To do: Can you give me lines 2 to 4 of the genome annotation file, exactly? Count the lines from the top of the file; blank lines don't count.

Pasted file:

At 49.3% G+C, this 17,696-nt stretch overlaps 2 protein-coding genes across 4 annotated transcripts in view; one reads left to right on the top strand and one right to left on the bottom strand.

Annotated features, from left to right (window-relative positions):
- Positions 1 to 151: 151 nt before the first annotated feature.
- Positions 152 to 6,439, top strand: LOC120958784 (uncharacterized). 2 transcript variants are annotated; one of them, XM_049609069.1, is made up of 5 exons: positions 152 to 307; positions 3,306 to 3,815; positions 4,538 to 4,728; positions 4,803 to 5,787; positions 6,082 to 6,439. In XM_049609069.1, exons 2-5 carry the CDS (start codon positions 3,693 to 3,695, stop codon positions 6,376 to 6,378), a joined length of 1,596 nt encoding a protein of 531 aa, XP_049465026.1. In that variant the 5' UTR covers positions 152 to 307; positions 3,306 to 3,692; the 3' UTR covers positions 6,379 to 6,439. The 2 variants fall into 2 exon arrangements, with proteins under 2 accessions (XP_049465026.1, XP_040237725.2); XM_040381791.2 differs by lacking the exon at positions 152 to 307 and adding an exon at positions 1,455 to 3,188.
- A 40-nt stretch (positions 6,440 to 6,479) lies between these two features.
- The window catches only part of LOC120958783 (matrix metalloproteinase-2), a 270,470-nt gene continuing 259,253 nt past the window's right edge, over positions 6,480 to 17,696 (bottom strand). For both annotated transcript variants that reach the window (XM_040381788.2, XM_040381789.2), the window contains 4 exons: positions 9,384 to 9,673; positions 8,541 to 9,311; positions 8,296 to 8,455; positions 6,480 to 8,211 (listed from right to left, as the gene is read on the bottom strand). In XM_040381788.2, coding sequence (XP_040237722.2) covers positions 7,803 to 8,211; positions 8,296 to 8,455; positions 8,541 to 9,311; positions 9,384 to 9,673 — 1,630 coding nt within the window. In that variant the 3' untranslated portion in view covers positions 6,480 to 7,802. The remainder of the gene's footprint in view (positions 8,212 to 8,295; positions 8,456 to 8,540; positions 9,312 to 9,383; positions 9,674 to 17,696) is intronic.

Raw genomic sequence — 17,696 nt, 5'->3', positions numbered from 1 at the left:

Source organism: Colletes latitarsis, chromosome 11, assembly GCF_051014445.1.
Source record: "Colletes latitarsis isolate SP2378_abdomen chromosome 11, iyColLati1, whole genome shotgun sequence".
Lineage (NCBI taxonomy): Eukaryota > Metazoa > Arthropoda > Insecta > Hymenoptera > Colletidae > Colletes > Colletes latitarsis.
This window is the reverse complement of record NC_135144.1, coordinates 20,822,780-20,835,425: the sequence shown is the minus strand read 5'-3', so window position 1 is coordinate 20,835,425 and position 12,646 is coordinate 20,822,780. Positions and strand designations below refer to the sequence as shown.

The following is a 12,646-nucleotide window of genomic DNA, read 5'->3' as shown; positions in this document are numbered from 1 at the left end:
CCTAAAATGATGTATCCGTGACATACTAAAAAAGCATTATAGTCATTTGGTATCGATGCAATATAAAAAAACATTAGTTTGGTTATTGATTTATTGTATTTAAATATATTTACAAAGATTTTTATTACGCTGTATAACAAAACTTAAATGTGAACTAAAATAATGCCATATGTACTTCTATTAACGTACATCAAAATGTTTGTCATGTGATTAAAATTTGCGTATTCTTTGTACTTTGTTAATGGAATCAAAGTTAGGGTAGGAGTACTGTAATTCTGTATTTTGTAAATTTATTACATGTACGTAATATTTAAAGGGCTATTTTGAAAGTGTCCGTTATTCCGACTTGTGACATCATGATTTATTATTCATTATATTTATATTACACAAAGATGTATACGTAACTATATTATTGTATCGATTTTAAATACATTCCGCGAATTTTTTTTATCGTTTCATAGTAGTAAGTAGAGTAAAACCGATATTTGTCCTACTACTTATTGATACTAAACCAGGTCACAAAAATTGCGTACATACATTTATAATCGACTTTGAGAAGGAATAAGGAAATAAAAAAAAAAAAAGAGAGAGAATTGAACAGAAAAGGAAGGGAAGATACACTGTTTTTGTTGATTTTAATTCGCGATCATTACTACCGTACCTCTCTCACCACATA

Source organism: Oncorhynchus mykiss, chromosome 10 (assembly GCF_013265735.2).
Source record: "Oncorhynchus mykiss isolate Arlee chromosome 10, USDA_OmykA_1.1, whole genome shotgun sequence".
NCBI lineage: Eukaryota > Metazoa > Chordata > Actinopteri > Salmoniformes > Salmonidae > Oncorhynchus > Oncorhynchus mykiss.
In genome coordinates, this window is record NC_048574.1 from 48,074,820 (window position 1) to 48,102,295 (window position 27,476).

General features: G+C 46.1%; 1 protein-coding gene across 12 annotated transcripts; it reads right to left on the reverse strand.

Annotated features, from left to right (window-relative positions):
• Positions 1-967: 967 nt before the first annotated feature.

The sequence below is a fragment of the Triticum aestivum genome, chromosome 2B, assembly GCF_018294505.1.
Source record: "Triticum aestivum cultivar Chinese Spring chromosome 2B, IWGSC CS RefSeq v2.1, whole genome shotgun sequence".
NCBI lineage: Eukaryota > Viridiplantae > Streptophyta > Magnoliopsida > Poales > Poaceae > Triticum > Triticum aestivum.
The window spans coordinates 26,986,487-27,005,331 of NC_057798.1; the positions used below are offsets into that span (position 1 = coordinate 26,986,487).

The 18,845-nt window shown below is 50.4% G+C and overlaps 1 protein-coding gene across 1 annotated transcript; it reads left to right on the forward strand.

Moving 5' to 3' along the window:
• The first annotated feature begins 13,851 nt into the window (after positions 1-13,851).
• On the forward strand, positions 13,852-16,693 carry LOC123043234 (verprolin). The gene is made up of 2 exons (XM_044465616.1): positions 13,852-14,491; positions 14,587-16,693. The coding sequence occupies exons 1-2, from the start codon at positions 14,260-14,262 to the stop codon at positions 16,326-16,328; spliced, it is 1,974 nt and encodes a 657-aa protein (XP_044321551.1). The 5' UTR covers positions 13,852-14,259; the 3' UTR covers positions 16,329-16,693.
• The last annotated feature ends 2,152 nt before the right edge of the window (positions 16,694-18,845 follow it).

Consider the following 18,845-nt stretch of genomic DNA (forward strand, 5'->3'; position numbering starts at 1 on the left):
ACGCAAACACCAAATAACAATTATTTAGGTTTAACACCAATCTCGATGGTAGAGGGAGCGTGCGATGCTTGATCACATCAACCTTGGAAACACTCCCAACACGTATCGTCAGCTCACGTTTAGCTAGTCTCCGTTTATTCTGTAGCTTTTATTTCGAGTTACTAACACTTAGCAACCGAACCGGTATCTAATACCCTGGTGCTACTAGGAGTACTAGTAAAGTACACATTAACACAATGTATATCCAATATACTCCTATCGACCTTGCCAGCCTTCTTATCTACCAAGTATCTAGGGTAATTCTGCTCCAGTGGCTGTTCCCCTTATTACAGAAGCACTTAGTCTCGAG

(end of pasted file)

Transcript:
Annotated features, from left to right (window-relative positions):
- Positions 1 to 151: 151 nt before the first annotated feature.
- Positions 152 to 6,439, top strand: LOC120958784 (uncharacterized). 2 transcript variants are annotated; one of them, XM_049609069.1, is made up of 5 exons: positions 152 to 307; positions 3,306 to 3,815; positions 4,538 to 4,728; positions 4,803 to 5,787; positions 6,082 to 6,439. In XM_049609069.1, exons 2-5 carry the CDS (start codon positions 3,693 to 3,695, stop codon positions 6,376 to 6,378), a joined length of 1,596 nt encoding a protein of 531 aa, XP_049465026.1. In that variant the 5' UTR covers positions 152 to 307; positions 3,306 to 3,692; the 3' UTR covers positions 6,379 to 6,439. The 2 variants fall into 2 exon arrangements, with proteins under 2 accessions (XP_049465026.1, XP_040237725.2); XM_040381791.2 differs by lacking the exon at positions 152 to 307 and adding an exon at positions 1,455 to 3,188.